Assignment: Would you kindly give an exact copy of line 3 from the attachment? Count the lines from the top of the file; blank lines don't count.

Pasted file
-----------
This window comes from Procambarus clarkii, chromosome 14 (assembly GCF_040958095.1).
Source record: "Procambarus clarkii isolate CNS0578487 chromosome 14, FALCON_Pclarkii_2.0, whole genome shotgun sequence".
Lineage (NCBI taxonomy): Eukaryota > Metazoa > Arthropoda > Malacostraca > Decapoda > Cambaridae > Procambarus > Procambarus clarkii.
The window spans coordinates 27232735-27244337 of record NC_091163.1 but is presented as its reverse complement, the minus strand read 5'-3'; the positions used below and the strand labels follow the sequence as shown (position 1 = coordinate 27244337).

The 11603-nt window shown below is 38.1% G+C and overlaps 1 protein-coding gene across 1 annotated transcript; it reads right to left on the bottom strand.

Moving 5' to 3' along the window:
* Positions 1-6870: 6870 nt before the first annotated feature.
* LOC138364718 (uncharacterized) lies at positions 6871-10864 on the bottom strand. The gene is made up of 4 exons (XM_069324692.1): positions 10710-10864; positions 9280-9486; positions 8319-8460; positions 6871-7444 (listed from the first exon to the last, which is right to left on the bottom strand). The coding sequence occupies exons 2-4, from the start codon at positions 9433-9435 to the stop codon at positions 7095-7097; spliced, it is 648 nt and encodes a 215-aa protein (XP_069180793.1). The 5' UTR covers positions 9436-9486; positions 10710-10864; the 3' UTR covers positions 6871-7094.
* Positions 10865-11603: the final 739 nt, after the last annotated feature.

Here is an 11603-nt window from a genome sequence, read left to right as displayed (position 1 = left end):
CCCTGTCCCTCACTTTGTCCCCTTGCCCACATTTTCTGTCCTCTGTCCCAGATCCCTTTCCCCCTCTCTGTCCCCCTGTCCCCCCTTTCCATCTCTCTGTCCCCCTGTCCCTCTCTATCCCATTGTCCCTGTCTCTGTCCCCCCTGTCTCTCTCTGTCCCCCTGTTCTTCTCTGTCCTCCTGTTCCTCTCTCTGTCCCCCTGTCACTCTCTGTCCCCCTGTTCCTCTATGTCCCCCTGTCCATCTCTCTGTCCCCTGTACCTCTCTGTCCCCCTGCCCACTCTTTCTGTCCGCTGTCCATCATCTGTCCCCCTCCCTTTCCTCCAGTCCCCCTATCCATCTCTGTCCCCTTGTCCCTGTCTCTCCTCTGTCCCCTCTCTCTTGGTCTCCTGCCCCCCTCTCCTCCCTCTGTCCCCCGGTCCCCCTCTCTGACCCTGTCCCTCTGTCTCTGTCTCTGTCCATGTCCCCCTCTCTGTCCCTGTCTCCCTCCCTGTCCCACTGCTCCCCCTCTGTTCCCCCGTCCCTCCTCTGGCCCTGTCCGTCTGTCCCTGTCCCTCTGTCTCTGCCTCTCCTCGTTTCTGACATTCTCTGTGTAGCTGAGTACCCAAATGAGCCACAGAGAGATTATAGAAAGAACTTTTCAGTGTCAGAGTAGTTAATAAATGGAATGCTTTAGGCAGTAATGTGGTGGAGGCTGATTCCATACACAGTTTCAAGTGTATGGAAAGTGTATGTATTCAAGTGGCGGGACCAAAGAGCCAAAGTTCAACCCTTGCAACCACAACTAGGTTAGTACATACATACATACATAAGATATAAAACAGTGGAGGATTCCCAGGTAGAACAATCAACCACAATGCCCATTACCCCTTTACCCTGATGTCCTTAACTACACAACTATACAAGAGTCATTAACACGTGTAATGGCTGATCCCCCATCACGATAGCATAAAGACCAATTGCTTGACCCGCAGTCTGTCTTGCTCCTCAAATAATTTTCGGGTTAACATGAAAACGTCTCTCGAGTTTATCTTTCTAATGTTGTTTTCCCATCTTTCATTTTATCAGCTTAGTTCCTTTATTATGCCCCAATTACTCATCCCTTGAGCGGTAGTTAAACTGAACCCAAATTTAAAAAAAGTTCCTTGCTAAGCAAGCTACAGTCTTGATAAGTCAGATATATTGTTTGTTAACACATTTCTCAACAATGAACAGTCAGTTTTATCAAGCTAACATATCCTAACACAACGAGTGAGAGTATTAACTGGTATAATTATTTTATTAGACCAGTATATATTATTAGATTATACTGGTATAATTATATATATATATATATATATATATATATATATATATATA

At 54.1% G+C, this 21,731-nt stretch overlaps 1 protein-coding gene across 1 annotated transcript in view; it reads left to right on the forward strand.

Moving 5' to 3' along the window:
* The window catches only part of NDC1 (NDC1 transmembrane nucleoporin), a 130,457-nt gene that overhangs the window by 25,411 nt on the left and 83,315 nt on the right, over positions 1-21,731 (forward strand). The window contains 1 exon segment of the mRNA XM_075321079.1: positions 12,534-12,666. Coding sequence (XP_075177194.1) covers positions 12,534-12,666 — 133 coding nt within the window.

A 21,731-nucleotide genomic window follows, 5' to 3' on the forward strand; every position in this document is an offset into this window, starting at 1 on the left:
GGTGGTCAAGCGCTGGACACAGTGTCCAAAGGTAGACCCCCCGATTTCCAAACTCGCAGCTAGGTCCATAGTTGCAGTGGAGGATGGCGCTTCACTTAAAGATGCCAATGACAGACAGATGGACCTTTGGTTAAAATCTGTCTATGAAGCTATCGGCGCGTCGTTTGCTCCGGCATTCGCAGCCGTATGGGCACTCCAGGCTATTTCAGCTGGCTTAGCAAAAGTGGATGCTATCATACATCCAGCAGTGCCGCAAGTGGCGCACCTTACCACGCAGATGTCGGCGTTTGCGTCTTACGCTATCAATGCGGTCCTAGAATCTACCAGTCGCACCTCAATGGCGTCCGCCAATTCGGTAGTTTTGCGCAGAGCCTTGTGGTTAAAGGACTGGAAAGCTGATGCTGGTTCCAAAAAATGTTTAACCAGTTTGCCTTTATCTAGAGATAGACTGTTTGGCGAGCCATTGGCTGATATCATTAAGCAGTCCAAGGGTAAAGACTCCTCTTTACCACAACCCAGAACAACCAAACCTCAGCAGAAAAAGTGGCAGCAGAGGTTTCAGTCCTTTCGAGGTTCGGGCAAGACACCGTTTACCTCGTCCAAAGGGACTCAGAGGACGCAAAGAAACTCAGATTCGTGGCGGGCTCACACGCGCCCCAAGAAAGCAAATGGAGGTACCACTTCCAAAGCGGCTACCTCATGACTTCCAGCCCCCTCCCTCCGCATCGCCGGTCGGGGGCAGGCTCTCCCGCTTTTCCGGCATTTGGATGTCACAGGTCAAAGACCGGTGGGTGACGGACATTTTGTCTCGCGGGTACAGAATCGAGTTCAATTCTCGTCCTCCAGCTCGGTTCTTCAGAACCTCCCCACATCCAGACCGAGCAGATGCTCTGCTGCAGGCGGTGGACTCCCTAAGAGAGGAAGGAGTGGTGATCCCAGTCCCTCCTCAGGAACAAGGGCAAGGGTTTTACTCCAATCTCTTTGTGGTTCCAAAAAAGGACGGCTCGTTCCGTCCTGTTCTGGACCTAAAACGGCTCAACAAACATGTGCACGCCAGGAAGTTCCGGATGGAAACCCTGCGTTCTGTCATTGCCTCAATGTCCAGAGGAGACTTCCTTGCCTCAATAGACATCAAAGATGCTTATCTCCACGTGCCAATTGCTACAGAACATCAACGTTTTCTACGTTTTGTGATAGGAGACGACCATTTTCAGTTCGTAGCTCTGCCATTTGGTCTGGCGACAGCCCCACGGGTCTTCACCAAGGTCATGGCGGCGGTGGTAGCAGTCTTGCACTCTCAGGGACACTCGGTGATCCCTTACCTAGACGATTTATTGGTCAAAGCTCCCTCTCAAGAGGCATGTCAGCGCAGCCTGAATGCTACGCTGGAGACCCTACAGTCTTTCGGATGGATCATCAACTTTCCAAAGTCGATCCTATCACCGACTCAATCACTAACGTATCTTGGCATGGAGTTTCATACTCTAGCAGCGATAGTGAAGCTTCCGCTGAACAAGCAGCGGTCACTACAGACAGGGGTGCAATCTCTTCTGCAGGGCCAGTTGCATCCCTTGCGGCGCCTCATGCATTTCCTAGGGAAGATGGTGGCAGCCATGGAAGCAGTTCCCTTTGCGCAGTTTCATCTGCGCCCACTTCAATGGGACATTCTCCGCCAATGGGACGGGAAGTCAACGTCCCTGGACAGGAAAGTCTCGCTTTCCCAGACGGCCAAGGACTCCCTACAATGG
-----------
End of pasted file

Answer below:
Lineage (NCBI taxonomy): Eukaryota > Metazoa > Arthropoda > Malacostraca > Decapoda > Cambaridae > Procambarus > Procambarus clarkii.